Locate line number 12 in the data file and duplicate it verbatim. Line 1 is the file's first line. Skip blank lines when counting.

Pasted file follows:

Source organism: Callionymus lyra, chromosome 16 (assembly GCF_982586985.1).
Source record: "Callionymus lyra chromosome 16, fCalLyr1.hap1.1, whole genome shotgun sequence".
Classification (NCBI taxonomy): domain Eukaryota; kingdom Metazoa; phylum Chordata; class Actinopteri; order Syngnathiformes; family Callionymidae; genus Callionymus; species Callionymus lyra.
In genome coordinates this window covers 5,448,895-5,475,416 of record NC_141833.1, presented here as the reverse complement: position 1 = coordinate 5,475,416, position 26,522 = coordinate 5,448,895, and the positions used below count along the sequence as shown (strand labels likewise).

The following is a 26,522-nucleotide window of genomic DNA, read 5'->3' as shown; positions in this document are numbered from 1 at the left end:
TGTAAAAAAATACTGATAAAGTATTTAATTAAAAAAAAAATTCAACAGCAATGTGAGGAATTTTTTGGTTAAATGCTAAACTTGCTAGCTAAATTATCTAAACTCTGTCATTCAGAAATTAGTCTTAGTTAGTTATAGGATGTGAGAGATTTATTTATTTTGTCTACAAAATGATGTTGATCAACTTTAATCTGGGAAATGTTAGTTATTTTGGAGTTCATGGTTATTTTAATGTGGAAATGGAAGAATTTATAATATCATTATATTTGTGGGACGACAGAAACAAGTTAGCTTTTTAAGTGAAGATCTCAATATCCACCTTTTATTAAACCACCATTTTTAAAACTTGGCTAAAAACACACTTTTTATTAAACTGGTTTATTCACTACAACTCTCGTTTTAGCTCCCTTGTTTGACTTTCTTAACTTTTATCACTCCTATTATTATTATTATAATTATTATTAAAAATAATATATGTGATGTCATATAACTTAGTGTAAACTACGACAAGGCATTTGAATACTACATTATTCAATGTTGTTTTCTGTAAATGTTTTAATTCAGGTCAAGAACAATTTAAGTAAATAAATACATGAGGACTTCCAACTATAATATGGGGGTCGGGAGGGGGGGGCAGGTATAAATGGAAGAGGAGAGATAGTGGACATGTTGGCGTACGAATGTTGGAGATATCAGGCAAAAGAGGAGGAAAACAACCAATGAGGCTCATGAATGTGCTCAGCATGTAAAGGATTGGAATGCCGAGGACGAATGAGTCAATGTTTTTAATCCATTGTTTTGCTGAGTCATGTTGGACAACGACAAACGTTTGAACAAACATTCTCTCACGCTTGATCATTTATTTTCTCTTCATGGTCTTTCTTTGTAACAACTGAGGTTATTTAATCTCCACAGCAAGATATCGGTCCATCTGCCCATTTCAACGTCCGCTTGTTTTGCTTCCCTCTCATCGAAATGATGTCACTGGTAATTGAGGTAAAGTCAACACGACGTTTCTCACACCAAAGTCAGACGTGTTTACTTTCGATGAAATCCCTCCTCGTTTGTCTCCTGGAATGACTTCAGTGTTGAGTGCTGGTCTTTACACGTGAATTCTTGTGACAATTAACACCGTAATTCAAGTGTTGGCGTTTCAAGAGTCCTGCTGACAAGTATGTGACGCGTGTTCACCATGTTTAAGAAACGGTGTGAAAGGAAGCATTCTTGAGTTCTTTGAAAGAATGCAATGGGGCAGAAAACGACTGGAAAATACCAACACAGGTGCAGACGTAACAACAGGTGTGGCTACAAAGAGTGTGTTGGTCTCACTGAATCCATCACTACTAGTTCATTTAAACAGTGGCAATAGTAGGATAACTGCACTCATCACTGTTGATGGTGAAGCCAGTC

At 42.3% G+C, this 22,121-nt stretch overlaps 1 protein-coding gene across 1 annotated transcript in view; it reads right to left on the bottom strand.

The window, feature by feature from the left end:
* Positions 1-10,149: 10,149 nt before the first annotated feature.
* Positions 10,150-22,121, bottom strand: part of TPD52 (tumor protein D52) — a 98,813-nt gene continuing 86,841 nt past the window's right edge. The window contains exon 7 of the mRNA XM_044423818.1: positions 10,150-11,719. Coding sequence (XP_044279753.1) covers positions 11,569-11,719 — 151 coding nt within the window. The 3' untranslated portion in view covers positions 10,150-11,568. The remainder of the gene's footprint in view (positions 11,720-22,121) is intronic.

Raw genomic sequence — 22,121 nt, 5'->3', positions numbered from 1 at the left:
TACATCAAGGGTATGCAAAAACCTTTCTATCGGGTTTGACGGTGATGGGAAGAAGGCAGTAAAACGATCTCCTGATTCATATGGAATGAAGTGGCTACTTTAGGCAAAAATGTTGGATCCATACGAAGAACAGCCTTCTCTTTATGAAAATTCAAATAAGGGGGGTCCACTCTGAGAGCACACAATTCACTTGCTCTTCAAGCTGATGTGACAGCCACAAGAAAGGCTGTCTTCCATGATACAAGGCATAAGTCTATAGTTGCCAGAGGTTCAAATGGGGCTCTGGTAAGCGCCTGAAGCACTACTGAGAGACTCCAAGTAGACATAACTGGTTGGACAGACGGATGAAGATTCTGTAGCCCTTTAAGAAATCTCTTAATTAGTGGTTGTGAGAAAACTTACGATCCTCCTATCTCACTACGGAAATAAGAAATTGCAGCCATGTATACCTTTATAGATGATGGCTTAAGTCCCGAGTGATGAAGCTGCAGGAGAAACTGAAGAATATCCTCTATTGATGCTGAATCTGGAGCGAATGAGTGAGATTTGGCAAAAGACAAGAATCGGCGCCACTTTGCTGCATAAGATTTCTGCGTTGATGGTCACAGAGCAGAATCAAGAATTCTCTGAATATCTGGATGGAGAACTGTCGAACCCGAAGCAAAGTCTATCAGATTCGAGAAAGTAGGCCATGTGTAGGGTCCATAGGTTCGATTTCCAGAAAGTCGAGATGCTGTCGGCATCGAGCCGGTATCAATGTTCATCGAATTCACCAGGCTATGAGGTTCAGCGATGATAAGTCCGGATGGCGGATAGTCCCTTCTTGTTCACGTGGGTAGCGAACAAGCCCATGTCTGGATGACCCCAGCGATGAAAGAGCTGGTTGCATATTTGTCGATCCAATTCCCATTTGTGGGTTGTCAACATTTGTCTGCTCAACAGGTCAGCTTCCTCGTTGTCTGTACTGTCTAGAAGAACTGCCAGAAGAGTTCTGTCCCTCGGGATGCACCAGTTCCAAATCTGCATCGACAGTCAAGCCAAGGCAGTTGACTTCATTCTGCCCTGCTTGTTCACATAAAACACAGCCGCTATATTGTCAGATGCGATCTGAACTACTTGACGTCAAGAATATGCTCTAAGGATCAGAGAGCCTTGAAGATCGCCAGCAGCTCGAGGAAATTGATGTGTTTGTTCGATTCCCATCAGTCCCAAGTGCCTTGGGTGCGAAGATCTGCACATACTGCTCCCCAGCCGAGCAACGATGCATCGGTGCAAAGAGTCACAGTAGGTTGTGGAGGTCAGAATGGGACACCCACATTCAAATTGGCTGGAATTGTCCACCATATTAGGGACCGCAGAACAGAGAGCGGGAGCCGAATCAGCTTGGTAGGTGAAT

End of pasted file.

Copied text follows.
TACATCAAGGGTATGCAAAAACCTTTCTATCGGGTTTGACGGTGATGGGAAGAAGGCAGTAAAACGATCTCCTGATTCATATGGAATGAAGTGGCTACTTTAGGCAAAAATGTTGGATCCATACGAAGAACAGCCTTCTCTTTATGAAAATTCAAATAAGGGGGGTCCACTCTGAGAGCACACAATTCACTTGCTCTTCAAGCTGATGTGACAGCCACAAGAAAGGCTGTCTTCCATGATACAAGGCATAAGTCTATAGTTGCCAGAGGTTCAAATGGGGCTCTGGTAAGCGCCTGAAGCACTACTGAGAGACTCCAAGTAGACATAACTGGTTGGACAGACGGATGAAGATTCTGTAGCCCTTTAAGAAATCTCTTAATTAGTGGTTGTGAGAAAACTTACGATCCTCCTATCTCACTACGGAAATAAGAAATTGCAGCCATGTATACCTTTATAGATGATGGCTTAAGTCCCGAGTGATGAAGCTGCAGGAGAAACTGAAGAATATCCTCTATTGATGCTGAATCTGGAGCGAATGAGTGAGATTTGGCAAAAGACAAGAATCGGCGCCACTTTGCTGCATAAGATTTCTGCGTTGATGGTCACAGAGCAGAATCAAGAATTCTCTGAATATCTGGATGGAGAACTGTCGAACCCGAAGCAAAGTCTATCAGATTCGAGAAAGTAGGCCATGTGTAGGGTCCATAGGTTCGATTTCCAGAAAGTCGAGATGCTGTCGGCATCGAGCCGGTATCAATGTTCATCGAATTCACCAGGCTATGAGGTTCAGCGATGATAAGTCCGGATGGCGGATAGTCCCTTCTTGTTCACGTGGGTAGCGAACAAGCCCATGTCTGGATGACCCCAGCGATGAAAGAGCTGGTTGCATATTTGTCGATCCAATTCCCATTTGTGGGTTGTCAACATTTGTCTGCTCAACAGGTCAGCTTCCTCGTTGTCTGTACTGTCTAGAAGAACTGCCAGAAGAGTTCTGTCCCTCGGGATGCACCAGTTCCAAATCTGCATCGACAGTCAAGCCAAGGCAGTTGACTTCATTCTGCCCTGCTTGTTCACATAAAACACAGCCGCTATATTGTCAGATGCGATCTGAACTACTTGACGTCAAGAATATGCTCTAAGGATCAGAGAGCCTTGAAGATCGCCAGCAGCTCGAGGAAATTGATGTGTTTGTTCGATTCCCATCAGTCCCAAGTGCCTTGGGTGCGAAGATCTGCACATACTGCTCCCCAGCCGAGCAACGATGCATCGGTGCAAAGAGTCACAGTAGGTTGTGGAGGTCAGAATGGGACACCCACATTCAAATTGGCTGGAATTGTCCACCATATTAGGGACCGCAGAACAGAGAGCGGGAGCCGAATCAGCTTGGTAGGTGAAT